Statistics Merge

Table Structure

Statistics Structure

Tools Framework

A plugin framework (using Service Provider Interface [SPI] based injection) is provided with several input formats and utilities supported out of the box.

This section assumes that a GeoWave build is available. Building GeoWave from source is outside the scope of this document. For details on generating a GeoWave build, please reference the GeoWave Developer Guide.

GeoWave Command Line Instructions

GeoWave comes available with several levels of command-line functionality. In this section, we will provide a high-level overview of the commands and will also outline a few of the core functions available, though for a full exhaustive list of commands, please see the GeoWave CLI Appendix.

It is assumed that a geowave system command alias is registered in the terminal session being run through.

To test this, type 'geowave' (no quotes) and press enter.

If a list of geowave options is returned, then the system command alias is available. Otherwise, if an error similar to or containing the term, 'geowave: command not found' is returned, the system command alias has not been registered. For details on how to register the 'geowave' system command alias, please refer to the GeoWave Developer Guide.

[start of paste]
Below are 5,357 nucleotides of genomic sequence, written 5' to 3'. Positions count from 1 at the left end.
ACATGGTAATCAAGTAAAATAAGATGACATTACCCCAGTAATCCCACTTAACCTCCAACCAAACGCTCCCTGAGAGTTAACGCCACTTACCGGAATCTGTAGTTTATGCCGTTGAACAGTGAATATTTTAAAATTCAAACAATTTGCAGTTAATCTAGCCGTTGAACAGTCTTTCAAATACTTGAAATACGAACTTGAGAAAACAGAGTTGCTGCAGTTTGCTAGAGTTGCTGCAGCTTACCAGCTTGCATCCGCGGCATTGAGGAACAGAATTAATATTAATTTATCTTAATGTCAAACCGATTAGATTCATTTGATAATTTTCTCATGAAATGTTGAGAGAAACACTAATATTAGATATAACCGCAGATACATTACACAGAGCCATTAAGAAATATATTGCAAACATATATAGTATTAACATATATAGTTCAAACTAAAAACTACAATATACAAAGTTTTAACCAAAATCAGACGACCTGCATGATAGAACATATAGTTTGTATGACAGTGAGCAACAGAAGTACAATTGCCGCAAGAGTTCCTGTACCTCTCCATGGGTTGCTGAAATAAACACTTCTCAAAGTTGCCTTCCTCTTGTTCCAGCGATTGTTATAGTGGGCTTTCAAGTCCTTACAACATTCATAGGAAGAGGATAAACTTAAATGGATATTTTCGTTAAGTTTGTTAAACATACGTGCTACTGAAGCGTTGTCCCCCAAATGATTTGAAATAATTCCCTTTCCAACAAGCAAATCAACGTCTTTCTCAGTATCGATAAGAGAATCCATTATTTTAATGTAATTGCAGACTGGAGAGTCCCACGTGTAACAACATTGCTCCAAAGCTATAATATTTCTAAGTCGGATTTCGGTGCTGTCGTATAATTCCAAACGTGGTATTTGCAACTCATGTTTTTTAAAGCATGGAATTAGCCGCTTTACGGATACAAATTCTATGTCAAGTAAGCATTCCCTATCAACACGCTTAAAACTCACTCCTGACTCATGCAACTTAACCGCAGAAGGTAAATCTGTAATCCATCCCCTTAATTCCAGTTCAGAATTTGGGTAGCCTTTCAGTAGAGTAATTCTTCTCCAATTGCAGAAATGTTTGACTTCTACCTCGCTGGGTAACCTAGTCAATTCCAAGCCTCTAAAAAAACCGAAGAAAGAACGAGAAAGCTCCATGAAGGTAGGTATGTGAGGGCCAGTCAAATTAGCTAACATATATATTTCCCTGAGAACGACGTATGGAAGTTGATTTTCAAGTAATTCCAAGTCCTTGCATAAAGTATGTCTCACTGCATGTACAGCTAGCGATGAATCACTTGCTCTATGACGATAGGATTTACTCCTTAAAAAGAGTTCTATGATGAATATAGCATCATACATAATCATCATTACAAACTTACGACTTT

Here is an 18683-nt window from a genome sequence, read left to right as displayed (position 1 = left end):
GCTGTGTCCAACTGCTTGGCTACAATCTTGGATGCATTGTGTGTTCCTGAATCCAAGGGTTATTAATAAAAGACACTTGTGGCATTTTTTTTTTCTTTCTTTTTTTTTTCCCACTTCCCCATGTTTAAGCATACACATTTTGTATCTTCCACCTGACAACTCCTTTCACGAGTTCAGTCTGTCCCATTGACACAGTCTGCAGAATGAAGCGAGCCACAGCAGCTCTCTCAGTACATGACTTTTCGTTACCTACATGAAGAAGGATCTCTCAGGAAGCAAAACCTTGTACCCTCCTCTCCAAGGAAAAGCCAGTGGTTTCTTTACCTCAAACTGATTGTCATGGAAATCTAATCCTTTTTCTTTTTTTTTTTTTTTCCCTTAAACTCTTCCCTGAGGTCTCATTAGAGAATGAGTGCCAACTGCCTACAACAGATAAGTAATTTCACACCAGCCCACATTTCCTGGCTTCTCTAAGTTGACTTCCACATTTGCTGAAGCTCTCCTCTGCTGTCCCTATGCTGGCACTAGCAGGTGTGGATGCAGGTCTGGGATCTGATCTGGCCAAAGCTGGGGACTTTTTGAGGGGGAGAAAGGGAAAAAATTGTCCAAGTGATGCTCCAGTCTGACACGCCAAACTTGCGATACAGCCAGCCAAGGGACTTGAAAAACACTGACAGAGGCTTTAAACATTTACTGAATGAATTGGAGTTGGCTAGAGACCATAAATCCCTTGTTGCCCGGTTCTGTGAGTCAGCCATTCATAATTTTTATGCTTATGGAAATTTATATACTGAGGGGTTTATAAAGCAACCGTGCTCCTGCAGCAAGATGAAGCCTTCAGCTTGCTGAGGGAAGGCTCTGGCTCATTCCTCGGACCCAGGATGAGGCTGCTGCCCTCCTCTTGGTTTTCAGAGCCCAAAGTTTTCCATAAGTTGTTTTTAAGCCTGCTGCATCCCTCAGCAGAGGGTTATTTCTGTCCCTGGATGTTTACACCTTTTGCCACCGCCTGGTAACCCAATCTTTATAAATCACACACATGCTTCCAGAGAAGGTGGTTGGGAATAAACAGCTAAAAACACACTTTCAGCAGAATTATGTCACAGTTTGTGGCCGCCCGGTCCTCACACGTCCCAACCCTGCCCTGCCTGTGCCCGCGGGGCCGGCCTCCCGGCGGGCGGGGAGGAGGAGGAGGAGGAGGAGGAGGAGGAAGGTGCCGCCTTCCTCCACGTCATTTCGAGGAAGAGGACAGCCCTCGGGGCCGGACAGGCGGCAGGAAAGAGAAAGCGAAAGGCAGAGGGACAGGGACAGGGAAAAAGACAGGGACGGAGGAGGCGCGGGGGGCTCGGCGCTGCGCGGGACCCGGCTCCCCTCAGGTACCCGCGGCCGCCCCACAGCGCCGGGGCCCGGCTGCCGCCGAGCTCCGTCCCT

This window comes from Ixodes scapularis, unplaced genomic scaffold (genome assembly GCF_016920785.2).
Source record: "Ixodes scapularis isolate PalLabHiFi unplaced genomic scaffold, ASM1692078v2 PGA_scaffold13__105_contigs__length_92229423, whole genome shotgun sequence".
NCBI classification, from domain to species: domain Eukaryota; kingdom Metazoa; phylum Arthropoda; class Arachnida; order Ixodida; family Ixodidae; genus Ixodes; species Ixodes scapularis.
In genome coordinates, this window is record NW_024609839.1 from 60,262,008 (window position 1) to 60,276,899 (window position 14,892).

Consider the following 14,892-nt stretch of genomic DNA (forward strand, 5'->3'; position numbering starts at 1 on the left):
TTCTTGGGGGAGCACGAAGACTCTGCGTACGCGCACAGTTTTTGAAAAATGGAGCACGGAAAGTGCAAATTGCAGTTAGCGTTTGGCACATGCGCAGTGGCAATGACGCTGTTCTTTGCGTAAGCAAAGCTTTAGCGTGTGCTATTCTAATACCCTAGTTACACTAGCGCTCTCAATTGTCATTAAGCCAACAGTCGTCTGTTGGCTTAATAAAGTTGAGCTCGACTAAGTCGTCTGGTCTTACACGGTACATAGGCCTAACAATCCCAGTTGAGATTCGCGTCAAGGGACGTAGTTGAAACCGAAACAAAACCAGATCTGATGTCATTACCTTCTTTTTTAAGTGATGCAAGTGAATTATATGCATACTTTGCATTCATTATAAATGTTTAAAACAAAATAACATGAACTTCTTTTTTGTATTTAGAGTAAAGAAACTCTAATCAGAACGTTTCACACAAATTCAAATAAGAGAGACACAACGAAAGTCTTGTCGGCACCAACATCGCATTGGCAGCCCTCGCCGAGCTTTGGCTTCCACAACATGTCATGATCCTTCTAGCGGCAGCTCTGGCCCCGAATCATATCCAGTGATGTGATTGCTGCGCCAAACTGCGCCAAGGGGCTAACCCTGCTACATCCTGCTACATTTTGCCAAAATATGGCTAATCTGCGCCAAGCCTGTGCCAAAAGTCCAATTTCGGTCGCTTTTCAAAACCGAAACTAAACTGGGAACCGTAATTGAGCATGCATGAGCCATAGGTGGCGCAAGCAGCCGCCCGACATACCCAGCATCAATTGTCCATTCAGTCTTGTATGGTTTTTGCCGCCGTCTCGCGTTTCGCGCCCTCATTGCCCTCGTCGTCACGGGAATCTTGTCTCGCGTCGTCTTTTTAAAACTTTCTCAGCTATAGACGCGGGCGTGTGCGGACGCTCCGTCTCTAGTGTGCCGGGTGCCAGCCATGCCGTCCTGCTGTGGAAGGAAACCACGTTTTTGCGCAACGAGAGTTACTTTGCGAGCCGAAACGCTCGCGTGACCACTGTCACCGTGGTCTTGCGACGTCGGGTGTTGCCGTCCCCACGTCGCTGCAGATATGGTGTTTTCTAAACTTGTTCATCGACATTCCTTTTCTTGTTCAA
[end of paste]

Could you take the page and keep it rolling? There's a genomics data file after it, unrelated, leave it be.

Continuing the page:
If the alias system command is not registered, the full java command - ( e.g., java -cp {GEOWAVE_HOME} {GEOWAVE_JAR} ) - will need to be used in place of the 'geowave' alias.

General Usage & Options

For root-level command-line usage of GeoWave, run the 'geowave' command.

$ geowave

This will return all available commands through GeoWave along with a brief description of each.

Options:
  • --config-file:

    Override configuration file (default is <home>/.geowave/config.properties).

    This flag must come after 'geowave' and before any subcommand.

  • --debug:

    Verbose output. Use the debug flag to increase the debug logging output by GeoWave on the console to DEBUG. By default, it is set to WARN.

    This flag must come after 'geowave' and before any subcommand.

  • --version:

    The version flag will output the build arguments that were used to build GeoWave as well as the version of the GeoWave tools jar you’re using: